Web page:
Recently, South Sudan’s president Salva Kiir met with rebel leader Riek Machar, and the two parties agreed on a coalition to help stabilize the region and form a transitional government by the 12th of November of this year.
When South Sudan split away from Sudan in 2011, the region had already suffered through decades of war, but the conflict only worsened in 2013 when Kiir fired Machar as his vice president, which led to a violent civil war between the government and an army of rebels.
Last year, Kiir and Machar had signed a pact calling for a unity government, however, it had been delayed because the South Sudan government said it did not have the money to fund disarmament and integration of armed factions. In the recent meeting, the two leaders discussed their plans to move forward with the pact, along with several provisions, including constitutional amendments, security laws, and the amount of regional states the country should have.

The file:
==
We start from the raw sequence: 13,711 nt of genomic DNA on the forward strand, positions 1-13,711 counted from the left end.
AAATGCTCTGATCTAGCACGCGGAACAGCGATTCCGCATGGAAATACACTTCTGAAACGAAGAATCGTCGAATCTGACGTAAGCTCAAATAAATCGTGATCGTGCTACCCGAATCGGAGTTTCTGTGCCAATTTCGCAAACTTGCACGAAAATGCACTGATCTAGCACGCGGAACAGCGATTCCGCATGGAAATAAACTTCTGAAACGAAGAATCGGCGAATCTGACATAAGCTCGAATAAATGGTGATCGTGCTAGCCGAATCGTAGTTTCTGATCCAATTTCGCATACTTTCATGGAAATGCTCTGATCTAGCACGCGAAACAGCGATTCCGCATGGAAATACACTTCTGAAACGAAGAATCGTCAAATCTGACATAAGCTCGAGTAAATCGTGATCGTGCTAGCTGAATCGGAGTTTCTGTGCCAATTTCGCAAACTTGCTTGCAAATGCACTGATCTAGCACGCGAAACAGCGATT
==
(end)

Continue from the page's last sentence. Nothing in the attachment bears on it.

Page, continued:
With the signing of this pact and the forming of the interim government less than two months away, there is hope that this bloody conflict will soon come to an end.